“It is in the moments of emotional crisis that human beings reveal themselves most accurately. … The heightened moments … are the moments of revelation. It is the moment when the real self rises to the surface, shatters its false roles, erupts and assumes reality and identity. The fiery moments of passionate experience are the moments of wholeness and totality of the personality.” - Anais Nin
Anais Nin, a writer, essayist, and diarist pointed out that moments of tumult are when we learn the most about ourselves. Indeed. And often the tumult, while internal, has to do with our relationships with others. Our relationships with others are tricky. We see ourselves reflected in others. Even when it is about them or we think it is about them, it is also about us. Portrait writing allows us to really analyze our interconnections with others.
Writing a Portrait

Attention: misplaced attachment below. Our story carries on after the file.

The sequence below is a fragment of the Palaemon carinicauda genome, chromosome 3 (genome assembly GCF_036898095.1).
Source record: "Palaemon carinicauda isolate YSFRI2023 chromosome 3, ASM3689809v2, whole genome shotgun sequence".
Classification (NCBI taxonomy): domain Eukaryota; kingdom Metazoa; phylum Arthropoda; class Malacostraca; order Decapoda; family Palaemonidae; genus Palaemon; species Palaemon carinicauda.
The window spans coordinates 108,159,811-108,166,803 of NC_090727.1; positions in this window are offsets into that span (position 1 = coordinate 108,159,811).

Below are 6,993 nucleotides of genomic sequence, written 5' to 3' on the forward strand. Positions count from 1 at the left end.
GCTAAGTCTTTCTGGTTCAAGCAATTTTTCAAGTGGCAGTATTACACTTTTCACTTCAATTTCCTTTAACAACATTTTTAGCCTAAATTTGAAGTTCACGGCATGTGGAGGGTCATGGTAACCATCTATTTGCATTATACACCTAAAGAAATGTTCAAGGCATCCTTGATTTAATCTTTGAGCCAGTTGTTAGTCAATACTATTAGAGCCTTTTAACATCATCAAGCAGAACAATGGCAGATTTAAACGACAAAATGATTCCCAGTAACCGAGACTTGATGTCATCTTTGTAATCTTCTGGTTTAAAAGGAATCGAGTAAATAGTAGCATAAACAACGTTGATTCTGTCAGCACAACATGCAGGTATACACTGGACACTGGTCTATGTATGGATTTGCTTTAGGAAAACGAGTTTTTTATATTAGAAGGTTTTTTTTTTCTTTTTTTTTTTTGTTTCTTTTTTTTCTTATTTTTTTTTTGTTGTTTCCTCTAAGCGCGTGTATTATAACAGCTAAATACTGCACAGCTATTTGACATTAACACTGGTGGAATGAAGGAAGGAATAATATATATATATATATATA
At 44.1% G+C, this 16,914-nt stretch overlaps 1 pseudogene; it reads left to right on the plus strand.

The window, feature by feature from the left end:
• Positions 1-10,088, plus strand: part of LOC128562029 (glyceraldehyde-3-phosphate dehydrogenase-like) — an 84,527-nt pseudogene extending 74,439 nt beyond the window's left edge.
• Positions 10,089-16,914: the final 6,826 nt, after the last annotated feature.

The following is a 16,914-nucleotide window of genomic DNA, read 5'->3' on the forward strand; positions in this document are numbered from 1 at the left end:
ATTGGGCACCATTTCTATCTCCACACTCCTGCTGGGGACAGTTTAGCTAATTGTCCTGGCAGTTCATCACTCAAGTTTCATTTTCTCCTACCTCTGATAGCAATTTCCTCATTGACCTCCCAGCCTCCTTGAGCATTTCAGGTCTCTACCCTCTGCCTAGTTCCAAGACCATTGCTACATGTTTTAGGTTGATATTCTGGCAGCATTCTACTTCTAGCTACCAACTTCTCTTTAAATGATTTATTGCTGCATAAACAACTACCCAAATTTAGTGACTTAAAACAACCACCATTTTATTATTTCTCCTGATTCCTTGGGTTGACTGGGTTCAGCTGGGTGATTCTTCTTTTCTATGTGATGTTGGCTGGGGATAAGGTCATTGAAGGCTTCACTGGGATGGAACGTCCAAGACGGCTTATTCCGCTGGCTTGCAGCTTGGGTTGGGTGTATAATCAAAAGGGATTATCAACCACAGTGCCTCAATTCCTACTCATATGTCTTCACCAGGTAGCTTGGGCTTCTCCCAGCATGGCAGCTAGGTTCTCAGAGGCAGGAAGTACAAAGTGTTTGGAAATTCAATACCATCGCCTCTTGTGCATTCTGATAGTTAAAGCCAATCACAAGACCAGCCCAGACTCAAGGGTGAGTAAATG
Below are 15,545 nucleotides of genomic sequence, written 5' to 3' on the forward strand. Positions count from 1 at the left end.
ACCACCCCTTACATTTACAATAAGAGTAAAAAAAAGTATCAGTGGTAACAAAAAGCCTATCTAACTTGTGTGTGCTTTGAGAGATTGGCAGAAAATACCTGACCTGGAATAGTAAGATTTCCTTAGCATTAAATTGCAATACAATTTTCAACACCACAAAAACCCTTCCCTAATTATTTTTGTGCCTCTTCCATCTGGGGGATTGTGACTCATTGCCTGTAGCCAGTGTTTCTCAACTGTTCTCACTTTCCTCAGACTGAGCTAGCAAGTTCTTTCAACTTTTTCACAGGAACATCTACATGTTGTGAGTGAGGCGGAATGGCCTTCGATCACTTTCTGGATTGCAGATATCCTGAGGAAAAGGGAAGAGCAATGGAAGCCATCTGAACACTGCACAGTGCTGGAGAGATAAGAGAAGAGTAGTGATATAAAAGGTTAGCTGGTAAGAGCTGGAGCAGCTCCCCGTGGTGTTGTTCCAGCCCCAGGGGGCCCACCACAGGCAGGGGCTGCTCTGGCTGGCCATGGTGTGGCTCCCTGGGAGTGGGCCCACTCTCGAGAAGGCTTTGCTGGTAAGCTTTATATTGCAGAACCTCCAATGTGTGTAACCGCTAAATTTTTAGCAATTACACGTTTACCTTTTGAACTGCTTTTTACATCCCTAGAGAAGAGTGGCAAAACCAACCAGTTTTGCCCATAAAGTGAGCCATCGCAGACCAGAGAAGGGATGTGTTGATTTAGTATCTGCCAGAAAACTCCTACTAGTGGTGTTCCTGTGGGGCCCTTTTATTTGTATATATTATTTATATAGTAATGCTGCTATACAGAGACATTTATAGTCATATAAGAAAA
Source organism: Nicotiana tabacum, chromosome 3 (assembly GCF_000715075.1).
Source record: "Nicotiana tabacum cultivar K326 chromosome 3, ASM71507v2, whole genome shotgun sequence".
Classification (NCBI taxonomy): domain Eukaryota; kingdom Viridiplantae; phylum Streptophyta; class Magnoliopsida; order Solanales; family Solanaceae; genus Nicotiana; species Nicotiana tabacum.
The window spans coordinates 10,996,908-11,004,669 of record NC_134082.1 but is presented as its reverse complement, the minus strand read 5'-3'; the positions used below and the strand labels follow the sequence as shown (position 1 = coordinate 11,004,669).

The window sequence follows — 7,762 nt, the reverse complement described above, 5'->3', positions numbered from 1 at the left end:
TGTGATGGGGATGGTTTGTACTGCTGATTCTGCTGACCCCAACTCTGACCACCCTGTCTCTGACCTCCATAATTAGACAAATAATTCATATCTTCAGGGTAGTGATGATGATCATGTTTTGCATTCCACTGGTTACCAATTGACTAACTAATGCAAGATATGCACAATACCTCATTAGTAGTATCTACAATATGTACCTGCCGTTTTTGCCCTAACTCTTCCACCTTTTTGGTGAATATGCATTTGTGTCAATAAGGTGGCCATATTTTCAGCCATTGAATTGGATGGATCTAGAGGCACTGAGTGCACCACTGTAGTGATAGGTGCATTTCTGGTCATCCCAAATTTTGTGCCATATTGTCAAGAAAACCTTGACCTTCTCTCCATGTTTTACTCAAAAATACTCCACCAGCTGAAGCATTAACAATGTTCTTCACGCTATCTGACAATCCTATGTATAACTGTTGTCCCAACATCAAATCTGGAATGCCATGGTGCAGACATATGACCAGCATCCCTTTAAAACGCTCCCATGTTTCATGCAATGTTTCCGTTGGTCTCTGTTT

When we write a portrait, we write a description or observation of another person. Be as descriptive as possible. Think about, not only this person's physical appearance, but also about aspects of his or her personality. You don't have to write about everything. Write about what matters to you right now. This is a creative process and there is no right or wrong way to go about doing it. In fact, you can write multiple portraits about a single individual, and each time you write one, it will be different. Our ideas about things evolve and change more drastically than we realize. An experience that you have three weeks from now will impact the way you see or remember events and/or people in your lives, past and present.
Place yourself in the portrait. Without acknowledge your relationship with this person, your interconnectivity, you'll be less honest about them, about yourself, and about the relationship. You have to remember that your analysis of a person is always your analysis, your interpretation. It is not who this person truly is, but who you perceive this person to be. Chew on that. Think about it.